Hurricane Matthew, carrying winds of 120 miles per hour (195 kph), continued to lash Florida’s central and northern coasts on Friday and cut power to hundreds of thousands of homes as it hugged the state’s Atlantic coast on a northward track after killing hundreds in Haiti, Reuters reported.
At least 339 people were killed in Haiti, local officials said, and thousands were displaced after the storm flattened homes, uprooted trees and inundated neighborhoods earlier in the week. Four people were killed in the Dominican Republic, which neighbors Haiti.
Damage and potential casualties in the Bahamas were still unclear as the storm passed near the capital, Nassau, on Thursday and then moved out over the western end of Grand Bahama Island.
Airports in many parts of the storm’s past and future paths were closed and thousands of flights cancelled, stranding travelers in the Caribbean and southeastern U.S.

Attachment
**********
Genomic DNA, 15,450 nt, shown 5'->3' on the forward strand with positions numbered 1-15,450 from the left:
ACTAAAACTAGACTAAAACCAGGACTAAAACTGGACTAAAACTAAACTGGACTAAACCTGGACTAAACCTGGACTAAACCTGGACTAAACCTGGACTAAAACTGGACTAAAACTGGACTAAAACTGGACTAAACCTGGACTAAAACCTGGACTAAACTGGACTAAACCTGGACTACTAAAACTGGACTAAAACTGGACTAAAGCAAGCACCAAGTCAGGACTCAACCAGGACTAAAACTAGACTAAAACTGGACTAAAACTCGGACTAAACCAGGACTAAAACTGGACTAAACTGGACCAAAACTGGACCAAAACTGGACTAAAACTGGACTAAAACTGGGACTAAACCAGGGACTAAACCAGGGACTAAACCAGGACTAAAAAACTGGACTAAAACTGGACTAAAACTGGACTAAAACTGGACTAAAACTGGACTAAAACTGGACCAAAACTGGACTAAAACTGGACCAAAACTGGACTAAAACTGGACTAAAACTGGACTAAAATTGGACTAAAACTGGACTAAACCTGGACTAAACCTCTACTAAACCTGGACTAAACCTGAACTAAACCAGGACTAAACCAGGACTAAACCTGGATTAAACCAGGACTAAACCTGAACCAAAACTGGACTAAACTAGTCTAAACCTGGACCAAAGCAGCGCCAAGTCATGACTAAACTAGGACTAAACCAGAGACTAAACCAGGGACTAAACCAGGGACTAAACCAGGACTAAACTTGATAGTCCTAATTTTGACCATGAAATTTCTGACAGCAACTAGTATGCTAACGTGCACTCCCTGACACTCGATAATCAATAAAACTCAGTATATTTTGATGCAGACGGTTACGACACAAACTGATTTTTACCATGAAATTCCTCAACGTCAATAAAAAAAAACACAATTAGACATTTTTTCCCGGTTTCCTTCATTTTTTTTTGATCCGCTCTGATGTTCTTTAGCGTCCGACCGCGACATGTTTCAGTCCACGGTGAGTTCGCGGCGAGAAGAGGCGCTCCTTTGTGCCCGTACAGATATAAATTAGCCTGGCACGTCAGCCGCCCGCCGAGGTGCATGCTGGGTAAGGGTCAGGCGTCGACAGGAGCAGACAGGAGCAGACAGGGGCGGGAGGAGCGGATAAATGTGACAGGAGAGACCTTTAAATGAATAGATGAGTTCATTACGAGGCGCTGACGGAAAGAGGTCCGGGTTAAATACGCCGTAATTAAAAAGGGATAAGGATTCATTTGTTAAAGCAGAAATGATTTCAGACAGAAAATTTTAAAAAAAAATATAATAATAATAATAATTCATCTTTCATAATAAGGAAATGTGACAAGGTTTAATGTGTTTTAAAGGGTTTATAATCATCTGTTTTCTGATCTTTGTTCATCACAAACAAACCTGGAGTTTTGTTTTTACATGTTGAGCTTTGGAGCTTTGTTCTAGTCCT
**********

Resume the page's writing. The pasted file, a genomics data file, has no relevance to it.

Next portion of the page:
Matthew, the first major hurricane to threaten a direct hit on the United States in more than a decade, triggered mass evacuations along the coast from Florida through Georgia and into South Carolina and North Carolina.
At 8:00 a.m. EDT (1200 GMT), Matthew’s eye, or center, was 35 miles (55 km) east of Cape Canaveral, home to the country’s main space launch site.
No serious damage or injuries were immediately reported in Miami and other cities in South Florida where the storm had brought down trees and power lines earlier in the night, CNN and local media reported.
About 300,000 Florida households were without power, local media reported. In West Palm Beach, street lights and houses went dark and Interstate 95 was empty as the storm rolled through the community of 100,000 people.
Matthew lessened in intensity on Thursday night and into Friday morning, the National Hurricane Center said. From being an extremely dangerous Category 4 storm, it became a Category 3 on the five-step Saffir-Simpson scale of hurricane intensity, but was still a major storm.
The last major hurricane, classified as a storm bearing sustained winds of more than 110 mph (177 kph), to make landfall on U.S. shores was Hurricane Wilma in 2005.
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